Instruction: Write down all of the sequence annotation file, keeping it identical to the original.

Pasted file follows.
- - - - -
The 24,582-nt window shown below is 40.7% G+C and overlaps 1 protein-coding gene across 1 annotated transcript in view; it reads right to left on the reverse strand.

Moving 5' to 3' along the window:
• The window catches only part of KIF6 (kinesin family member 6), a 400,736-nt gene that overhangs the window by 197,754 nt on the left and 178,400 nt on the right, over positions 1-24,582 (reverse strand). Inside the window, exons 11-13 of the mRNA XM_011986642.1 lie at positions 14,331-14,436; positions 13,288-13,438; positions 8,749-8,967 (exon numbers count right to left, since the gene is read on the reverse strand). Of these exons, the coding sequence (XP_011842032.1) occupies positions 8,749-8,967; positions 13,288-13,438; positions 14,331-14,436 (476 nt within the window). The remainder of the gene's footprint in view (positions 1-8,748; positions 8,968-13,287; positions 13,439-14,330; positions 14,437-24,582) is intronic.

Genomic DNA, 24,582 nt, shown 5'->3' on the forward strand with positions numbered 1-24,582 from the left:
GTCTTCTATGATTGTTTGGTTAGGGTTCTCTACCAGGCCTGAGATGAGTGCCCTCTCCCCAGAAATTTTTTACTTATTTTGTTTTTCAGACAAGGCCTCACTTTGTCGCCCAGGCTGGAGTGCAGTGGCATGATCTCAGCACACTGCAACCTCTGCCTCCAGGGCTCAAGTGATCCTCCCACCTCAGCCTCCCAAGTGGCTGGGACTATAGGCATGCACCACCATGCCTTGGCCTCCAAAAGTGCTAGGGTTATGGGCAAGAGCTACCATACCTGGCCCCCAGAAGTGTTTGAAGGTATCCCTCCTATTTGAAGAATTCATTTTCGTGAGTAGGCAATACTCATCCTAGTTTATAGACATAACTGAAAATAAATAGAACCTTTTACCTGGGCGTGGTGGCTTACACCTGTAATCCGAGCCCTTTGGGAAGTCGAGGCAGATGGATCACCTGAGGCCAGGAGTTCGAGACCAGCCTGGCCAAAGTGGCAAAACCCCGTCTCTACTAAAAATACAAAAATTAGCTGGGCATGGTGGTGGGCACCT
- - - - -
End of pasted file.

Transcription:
The 24,582-nt window shown below is 40.7% G+C and overlaps 1 protein-coding gene across 1 annotated transcript in view; it reads right to left on the reverse strand.

Moving 5' to 3' along the window:
• The window catches only part of KIF6 (kinesin family member 6), a 400,736-nt gene that overhangs the window by 197,754 nt on the left and 178,400 nt on the right, over positions 1-24,582 (reverse strand). Inside the window, exons 11-13 of the mRNA XM_011986642.1 lie at positions 14,331-14,436; positions 13,288-13,438; positions 8,749-8,967 (exon numbers count right to left, since the gene is read on the reverse strand). Of these exons, the coding sequence (XP_011842032.1) occupies positions 8,749-8,967; positions 13,288-13,438; positions 14,331-14,436 (476 nt within the window). The remainder of the gene's footprint in view (positions 1-8,748; positions 8,968-13,287; positions 13,439-14,330; positions 14,437-24,582) is intronic.

Genomic DNA, 24,582 nt, shown 5'->3' on the forward strand with positions numbered 1-24,582 from the left:
GTCTTCTATGATTGTTTGGTTAGGGTTCTCTACCAGGCCTGAGATGAGTGCCCTCTCCCCAGAAATTTTTTACTTATTTTGTTTTTCAGACAAGGCCTCACTTTGTCGCCCAGGCTGGAGTGCAGTGGCATGATCTCAGCACACTGCAACCTCTGCCTCCAGGGCTCAAGTGATCCTCCCACCTCAGCCTCCCAAGTGGCTGGGACTATAGGCATGCACCACCATGCCTTGGCCTCCAAAAGTGCTAGGGTTATGGGCAAGAGCTACCATACCTGGCCCCCAGAAGTGTTTGAAGGTATCCCTCCTATTTGAAGAATTCATTTTCGTGAGTAGGCAATACTCATCCTAGTTTATAGACATAACTGAAAATAAATAGAACCTTTTACCTGGGCGTGGTGGCTTACACCTGTAATCCGAGCCCTTTGGGAAGTCGAGGCAGATGGATCACCTGAGGCCAGGAGTTCGAGACCAGCCTGGCCAAAGTGGCAAAACCCCGTCTCTACTAAAAATACAAAAATTAGCTGGGCATGGTGGTGGGCACCT